This literature review chapter seeks to explore the literature on how to handle projects under multicultural settings. The intent is to synthesize the material from various peer-reviewed articles to come up with a compilation of various findings and their implications for those working with multicultural teams or target people of different cultures in their projects.
With an effect of globalization, many companies and organizations are running projects involving a team of individuals originating from different countries and cultural origins. In many cases, a move is embraced based on the understanding of project managers. Such a diverse team is necessary to ensure pooling together of resources and increasing operational efficiencies. However, there have been complexities since the cultural diversity of any project team would mean that the project will have a longer learning curve. It is needed for the establishment of an effective comparison with a project being conducted within a group culturally homogeneous. According to Behfar, Kern, and Brett (2006), the losses and conflicts associated with the projected increase as teams grow to attain a more diverse demographic state.
It is the indication that project managers and multicultural project teams have had to overcome the challenge of coming up with the best way of accessing and utilizing the strengths of all individuals in a project team. It should be done while at the same time ensuring that such losses result from the problems related to communication, differences in languages, varying styles of working as well as understanding being also minimized. While the utilization of multicultural project teams is on an increase, the knowledge of how they can be managed effectively has been very limited to many complex projects of various kinds. They need to stall after the investors have spent millions of dollars.
Behfar, Kern, and Brett have conducted a study on managing challenges in multicultural teams supported by the Dispute Resolution Research Center in 2006. The trio explored some issues related to the management of projects by conducting a comparison of challenges faced by projects. These ones may involve individuals from the same culture and those from multicultural teams. Their aim was to explore some challenges, which were common to all the two kinds of teams and those being uniquely experienced by the projects including multicultural teams. The researcher has identified various conditions under which project managers have to intervene. It has been done in order to enable them to address diversity-related challenges, and how team members can help create their own solutions. Moreover, such a problem as what happens when all members of a project team or a section of them choose to quit has been discussed (Behfar, Kern, & Brett, 2006).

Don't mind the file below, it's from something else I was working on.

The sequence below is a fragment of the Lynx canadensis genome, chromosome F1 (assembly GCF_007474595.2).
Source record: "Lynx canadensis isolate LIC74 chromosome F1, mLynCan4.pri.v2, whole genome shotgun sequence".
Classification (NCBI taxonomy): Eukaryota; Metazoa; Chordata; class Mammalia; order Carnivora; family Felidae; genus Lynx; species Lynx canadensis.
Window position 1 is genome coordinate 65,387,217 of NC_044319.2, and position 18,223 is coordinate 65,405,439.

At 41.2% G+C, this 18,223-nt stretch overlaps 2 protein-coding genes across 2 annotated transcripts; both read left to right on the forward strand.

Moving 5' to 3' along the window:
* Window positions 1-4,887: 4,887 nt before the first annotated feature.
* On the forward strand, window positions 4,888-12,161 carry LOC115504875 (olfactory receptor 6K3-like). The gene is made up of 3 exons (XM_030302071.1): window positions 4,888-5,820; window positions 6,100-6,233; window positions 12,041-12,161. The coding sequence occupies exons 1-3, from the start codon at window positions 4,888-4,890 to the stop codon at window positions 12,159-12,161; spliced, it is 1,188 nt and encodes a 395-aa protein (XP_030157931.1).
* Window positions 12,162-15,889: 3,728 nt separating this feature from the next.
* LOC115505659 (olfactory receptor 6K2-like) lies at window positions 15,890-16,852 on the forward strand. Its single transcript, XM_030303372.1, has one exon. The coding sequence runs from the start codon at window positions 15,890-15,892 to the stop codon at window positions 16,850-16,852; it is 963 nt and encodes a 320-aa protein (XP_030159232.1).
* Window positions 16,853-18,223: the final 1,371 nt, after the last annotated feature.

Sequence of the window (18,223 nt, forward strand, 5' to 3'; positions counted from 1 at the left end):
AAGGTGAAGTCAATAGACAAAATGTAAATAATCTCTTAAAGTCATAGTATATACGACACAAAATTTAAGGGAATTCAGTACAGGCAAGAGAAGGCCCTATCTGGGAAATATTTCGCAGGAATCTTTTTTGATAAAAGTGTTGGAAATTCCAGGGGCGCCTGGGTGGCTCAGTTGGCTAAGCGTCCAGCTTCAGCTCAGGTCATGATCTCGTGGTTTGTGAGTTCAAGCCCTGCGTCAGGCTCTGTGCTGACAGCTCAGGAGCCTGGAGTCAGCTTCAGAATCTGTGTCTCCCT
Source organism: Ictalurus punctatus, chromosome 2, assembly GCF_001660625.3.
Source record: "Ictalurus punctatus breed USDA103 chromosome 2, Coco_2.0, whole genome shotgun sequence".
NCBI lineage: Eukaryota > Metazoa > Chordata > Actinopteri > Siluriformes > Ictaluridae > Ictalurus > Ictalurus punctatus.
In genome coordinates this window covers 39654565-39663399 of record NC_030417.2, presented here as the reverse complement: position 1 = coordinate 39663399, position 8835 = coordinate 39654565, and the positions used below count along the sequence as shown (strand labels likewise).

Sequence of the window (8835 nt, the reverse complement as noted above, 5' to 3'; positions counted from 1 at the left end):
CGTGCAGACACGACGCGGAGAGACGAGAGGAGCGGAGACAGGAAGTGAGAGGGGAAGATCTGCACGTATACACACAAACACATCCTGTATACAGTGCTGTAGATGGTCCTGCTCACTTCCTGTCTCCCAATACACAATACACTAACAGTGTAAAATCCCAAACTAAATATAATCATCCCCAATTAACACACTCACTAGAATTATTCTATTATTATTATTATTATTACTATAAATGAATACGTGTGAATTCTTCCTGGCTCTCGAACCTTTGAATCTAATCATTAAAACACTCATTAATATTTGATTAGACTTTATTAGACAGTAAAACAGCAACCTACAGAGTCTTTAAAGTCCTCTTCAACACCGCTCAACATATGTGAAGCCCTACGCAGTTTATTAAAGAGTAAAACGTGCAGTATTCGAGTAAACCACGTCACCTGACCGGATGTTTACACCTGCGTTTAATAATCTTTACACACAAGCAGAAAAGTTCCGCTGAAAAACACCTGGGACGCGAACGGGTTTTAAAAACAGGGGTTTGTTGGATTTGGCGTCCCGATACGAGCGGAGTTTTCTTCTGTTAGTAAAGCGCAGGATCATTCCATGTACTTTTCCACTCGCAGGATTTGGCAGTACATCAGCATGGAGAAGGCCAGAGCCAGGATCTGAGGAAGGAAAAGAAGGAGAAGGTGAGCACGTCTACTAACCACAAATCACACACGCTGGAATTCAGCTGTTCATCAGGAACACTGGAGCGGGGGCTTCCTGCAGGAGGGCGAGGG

The study has found out that projects with people of the same culture face such challenges as a conflict in personality and communication, differences in work-related opinions, and difficulty in making decisions regarding a work approach/method. Also, there have been such issues as scheduling and timing related issues, and those connected with the workload distribution. On the other hand, project coordinators managing multicultural projects had to deal with such challenges as confrontation; differences in norms for decision making and problem-solving; time, pace and urgency. Besides, there have been such issues as hierarchy and respect violations, inter-group related prejudices; a lack of common grounds in credit and language; fluency with regards to vocabulary and accents; and explicit versus implicit communication-related challenges. It was evident that projects involving multicultural teams had invoked the consequences of being more serious and complicated (Behfar, Kern, & Brett, 2006).